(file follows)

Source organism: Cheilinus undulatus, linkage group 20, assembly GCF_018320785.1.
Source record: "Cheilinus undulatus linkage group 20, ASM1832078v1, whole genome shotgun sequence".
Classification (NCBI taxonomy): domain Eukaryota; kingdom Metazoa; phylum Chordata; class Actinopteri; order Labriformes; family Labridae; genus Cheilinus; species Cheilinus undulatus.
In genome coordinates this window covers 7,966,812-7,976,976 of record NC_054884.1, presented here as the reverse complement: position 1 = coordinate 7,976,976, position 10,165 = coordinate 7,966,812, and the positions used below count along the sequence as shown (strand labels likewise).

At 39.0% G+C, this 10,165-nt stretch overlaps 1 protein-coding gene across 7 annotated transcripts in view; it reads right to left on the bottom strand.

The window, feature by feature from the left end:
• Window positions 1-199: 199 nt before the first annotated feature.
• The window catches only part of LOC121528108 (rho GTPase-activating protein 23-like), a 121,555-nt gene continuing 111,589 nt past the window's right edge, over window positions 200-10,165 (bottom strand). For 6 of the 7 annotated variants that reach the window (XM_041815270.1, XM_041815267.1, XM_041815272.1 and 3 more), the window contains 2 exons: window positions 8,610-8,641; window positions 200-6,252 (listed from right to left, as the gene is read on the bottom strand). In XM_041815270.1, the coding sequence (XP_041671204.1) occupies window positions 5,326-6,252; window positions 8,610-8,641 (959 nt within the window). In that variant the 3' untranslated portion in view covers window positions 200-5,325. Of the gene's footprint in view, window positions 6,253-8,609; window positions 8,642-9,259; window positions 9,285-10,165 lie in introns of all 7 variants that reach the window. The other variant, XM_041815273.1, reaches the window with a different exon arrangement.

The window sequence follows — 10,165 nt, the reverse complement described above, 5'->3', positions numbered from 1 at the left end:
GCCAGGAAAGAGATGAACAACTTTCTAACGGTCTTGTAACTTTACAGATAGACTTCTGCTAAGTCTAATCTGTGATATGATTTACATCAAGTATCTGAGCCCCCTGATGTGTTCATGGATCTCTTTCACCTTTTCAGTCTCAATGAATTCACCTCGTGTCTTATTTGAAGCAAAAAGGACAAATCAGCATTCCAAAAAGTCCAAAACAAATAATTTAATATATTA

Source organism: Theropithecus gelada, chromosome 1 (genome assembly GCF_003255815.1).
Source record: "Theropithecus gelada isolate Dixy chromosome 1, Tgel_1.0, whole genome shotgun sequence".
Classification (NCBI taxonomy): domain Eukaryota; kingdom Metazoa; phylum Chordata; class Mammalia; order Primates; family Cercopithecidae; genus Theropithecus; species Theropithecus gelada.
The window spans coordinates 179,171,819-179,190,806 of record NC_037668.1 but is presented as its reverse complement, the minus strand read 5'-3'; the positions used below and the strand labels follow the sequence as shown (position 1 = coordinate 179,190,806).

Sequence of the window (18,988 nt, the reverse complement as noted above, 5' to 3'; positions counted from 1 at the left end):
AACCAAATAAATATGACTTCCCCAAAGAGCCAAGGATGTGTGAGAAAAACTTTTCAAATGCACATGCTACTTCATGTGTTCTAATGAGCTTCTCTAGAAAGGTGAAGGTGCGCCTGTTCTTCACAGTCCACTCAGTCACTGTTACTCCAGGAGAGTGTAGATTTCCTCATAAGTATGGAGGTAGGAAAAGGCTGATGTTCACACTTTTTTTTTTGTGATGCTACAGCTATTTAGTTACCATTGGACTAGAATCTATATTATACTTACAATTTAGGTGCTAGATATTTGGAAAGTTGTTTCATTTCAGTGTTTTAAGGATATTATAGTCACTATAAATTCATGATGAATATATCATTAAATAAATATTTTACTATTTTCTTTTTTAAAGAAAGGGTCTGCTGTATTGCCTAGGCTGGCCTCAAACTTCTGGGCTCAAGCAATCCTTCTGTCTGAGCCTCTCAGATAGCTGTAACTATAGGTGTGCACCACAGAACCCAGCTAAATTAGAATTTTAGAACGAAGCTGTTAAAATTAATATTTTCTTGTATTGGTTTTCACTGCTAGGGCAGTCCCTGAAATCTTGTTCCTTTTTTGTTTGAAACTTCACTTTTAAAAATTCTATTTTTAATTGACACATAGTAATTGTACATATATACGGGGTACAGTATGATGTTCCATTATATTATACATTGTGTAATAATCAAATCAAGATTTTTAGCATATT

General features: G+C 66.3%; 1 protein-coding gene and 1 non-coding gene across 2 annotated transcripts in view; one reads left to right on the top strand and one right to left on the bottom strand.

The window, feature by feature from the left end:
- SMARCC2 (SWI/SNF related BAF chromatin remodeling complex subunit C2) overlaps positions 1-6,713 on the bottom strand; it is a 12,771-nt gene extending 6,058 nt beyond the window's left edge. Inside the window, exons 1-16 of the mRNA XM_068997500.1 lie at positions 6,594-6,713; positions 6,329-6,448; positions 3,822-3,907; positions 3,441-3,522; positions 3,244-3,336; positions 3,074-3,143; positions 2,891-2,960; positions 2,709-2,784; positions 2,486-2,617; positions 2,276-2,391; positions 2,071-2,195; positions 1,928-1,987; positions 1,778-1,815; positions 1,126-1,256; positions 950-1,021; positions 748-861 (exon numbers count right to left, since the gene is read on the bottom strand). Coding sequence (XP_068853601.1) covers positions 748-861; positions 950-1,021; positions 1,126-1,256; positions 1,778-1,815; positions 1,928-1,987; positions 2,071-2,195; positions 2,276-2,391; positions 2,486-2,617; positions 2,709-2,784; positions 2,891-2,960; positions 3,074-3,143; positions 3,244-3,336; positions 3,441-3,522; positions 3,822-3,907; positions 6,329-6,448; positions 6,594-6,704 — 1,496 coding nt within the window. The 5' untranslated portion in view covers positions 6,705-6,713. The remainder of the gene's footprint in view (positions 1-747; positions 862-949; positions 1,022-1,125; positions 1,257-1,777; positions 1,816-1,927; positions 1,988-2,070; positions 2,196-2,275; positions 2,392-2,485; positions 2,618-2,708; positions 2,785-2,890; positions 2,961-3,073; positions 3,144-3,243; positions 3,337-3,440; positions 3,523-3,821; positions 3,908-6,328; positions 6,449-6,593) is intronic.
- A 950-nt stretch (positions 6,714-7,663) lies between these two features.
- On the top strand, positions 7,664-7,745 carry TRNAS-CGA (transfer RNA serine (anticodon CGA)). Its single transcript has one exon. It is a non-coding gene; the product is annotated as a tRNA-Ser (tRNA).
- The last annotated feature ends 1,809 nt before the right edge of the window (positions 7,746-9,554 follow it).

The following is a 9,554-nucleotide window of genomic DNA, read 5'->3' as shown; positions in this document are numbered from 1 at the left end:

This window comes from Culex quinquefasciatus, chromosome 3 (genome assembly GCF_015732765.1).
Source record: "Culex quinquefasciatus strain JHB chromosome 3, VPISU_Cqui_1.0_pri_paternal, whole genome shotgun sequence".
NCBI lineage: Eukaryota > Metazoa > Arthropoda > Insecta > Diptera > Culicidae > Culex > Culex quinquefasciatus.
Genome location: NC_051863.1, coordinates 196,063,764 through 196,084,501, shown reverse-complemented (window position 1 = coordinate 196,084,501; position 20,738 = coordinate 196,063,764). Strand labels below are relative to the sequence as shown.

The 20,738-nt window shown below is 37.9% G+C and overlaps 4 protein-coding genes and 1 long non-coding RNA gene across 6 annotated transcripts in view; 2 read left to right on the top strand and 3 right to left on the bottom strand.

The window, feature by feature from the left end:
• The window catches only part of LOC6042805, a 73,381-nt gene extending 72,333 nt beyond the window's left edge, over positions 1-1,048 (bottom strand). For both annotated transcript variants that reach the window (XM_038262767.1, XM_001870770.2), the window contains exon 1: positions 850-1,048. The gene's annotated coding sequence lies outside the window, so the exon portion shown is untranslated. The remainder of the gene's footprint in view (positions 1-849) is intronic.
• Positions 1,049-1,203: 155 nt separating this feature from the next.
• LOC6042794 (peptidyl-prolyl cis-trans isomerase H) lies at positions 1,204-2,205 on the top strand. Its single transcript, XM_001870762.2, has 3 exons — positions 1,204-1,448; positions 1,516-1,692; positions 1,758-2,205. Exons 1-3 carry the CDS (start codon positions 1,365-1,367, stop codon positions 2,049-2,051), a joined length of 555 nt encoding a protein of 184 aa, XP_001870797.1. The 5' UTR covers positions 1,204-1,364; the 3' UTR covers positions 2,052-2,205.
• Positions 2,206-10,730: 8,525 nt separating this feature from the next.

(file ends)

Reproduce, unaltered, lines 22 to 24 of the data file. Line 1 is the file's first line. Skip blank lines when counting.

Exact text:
- The last annotated feature ends 1,809 nt before the right edge of the window (positions 7,746-9,554 follow it).

The following is a 9,554-nucleotide window of genomic DNA, read 5'->3' as shown; positions in this document are numbered from 1 at the left end:

This window comes from Culex quinquefasciatus, chromosome 3 (genome assembly GCF_015732765.1).